The Biggest Tyne-Wear Derby In Years & Unflushable Turds

Whenever your manager speaks ahead of a derby game, you always think he “gets it”. You get that wrapped up with the emotion of it all, most words that reference the importance of the game can’t help but strike a chord with you. Di Canio even banged on about the civil war and the battle of Boldon Hill (which we won with some help from our Scottish friends).

 

But one thing Big Sam said yesterday really does hammer home the reality of this one. “If we go down, we lose half the employees here. That’s what you get when you get relegated. We are trying to look after everybody who is employed at Sunderland Football Club. That’s how massive the game is.”

 

You could leave it at that, to be frank. Despite what you think about any one group of players, nobody wants to see that. But when relegation seemed inevitable before Christmas, I’m not sure who seemed that arsed. One good transfer window later and that’s not the case now. After all we’ve all been through, we need to do this survival thing just one more time. Surely if we do, it’ll finally be better next year.

 

Gonna go off on a bit of a tangent here.

 

To fans of other Premier League clubs, Sunderland must seem a bit like the old proverbial turd that won’t flush down the toilet. A club lacking definition and purpose, being shown how it should be done by the likes of Southampton and Swansea; darlings of the media and of Match-of-the-Day-watching football fans across the land. I reckon there’d be little sympathy outside of Wearside if the lads in red ‘n white finally went down the shitter this season. Look at the national smugness expressed at the demise of Aston Villa, a side with similar problems to our own in many ways. I think it would be the same if them up the road failed too.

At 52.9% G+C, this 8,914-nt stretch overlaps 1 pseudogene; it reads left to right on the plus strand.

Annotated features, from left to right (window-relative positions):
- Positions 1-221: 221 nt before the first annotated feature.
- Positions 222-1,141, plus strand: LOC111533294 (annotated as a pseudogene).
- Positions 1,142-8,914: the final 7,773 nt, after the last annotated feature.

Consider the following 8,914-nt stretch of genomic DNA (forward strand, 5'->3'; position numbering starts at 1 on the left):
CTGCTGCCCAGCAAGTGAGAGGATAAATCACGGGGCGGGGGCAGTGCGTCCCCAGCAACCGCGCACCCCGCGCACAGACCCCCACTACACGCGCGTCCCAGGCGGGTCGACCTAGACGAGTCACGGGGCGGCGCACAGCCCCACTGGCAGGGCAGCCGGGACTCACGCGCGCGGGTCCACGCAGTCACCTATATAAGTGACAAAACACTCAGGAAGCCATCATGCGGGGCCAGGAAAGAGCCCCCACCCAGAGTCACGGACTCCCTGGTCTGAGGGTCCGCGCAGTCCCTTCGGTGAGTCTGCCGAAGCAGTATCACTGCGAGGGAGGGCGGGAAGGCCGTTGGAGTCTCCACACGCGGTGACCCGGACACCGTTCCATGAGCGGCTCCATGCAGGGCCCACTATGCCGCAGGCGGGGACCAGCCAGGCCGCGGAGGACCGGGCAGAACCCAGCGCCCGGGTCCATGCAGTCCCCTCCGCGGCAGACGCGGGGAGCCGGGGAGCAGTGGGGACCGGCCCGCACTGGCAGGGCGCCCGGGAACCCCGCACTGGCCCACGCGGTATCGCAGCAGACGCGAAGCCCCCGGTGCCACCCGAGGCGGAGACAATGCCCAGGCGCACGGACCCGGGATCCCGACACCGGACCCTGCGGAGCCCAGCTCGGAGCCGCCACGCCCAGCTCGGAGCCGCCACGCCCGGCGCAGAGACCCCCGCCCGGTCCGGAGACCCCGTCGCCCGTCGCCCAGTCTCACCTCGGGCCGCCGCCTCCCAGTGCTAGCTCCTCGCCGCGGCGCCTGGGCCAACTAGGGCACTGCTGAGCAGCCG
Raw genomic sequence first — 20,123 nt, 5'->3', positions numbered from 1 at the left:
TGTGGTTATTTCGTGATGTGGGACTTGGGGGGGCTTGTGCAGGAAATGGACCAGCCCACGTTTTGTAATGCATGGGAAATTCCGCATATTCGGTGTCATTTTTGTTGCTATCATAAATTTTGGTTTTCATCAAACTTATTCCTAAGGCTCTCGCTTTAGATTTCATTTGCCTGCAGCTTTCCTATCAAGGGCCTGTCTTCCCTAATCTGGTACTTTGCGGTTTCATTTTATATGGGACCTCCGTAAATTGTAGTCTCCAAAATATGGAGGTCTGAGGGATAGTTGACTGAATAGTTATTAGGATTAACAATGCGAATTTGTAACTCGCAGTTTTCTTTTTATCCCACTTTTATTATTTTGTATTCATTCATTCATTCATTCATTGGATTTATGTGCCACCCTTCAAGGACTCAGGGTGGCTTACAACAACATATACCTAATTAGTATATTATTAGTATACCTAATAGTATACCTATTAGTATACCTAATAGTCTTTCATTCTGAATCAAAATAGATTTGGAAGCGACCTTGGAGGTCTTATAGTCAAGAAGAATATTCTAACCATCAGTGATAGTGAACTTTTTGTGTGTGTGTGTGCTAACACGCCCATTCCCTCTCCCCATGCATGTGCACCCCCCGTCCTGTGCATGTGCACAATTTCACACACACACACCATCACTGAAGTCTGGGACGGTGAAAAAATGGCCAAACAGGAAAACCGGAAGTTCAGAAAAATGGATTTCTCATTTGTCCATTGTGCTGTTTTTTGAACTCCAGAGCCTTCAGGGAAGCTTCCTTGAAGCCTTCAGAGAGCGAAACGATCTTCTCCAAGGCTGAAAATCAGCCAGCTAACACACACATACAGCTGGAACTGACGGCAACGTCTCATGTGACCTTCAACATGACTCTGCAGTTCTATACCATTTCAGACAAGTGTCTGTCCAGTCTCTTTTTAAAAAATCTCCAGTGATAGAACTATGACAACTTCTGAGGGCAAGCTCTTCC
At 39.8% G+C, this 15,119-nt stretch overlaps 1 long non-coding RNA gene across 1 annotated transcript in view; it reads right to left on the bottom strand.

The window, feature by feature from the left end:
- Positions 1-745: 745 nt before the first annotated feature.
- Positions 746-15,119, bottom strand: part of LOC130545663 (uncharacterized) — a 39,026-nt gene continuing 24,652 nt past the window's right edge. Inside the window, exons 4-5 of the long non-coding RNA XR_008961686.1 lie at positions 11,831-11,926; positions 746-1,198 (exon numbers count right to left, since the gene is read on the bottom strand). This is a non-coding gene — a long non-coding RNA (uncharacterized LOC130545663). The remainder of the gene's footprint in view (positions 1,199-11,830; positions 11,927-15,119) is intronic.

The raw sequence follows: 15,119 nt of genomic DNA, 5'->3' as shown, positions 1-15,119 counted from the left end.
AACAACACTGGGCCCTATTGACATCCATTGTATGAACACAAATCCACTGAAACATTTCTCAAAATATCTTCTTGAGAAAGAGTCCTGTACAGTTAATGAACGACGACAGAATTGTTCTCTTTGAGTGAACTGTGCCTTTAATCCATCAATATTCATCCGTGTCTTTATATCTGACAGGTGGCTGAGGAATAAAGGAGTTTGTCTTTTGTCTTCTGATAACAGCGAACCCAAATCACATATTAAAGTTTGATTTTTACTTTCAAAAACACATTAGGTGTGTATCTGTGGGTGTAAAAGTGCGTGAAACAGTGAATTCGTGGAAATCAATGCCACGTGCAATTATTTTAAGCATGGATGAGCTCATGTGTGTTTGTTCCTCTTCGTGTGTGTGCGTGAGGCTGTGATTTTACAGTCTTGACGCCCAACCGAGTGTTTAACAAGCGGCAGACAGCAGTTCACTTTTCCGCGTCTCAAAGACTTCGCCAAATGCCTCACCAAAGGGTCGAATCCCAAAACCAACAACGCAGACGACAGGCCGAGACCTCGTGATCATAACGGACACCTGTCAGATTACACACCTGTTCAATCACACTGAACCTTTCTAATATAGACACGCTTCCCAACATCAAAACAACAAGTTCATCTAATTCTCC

The thing is, we’ve tried to modernise ourselves, and keep ourselves in line with clubs like Swansea and Southampton and do things how they do things. I’m sick of hearing about fucking Swansea. There have been progressive ideas at board level to an extent, we’ve just had the wrong people trying to implement them. I truly believe there’s been well-intended method behind the erratic-looking madness (when it comes to footballing decisions anyway).

 

If you listened to Lee Congerton speak, for example, he sounded impressive enough, outlining the type of character he felt was missing from the dressing room. He convinced me he knew his onions so why wouldn’t he convince someone like Ellis Short? Gus Poyet almost cracked the beautiful football thing too – almost. I honestly, honestly believe that.

 

But things unravelled quite quickly for Gus, and being around him as his seeming paranoia unfolded through a series of misjudged post-match ramblings was genuinely a sad thing to witness. And while Congerton gets justified criticism for his part in what has been a disastrous period of staggering ineptitude in the transfer market, the signings with Poyet’s pawprints on them were the worst ones.

 

When Gus had a go at the fans after a pathetic loss at home to QPR, I was left opened mouthed. I stood there, literally, open mouthed as he questioned the fans daring to acknowledge an improved second-half performance in which players hassled and harried the opposition. There were no calls for brainless long balls up to the head of the ghost of Niall Quinn, as he suggested. This was mere appreciation from the fans of much improved levels of player application and desire.

 

It was probably that moment I came to peace with the fact that the club had lost its way somewhat, and that a desire for this model incorporating Spanish technique with English heart or whatever the fuck it was, didn’t suit Sunderland as a football club at that time. Offering a bit attacking purpose and going “direct” when you needed to was alright by me.

 

And it still is.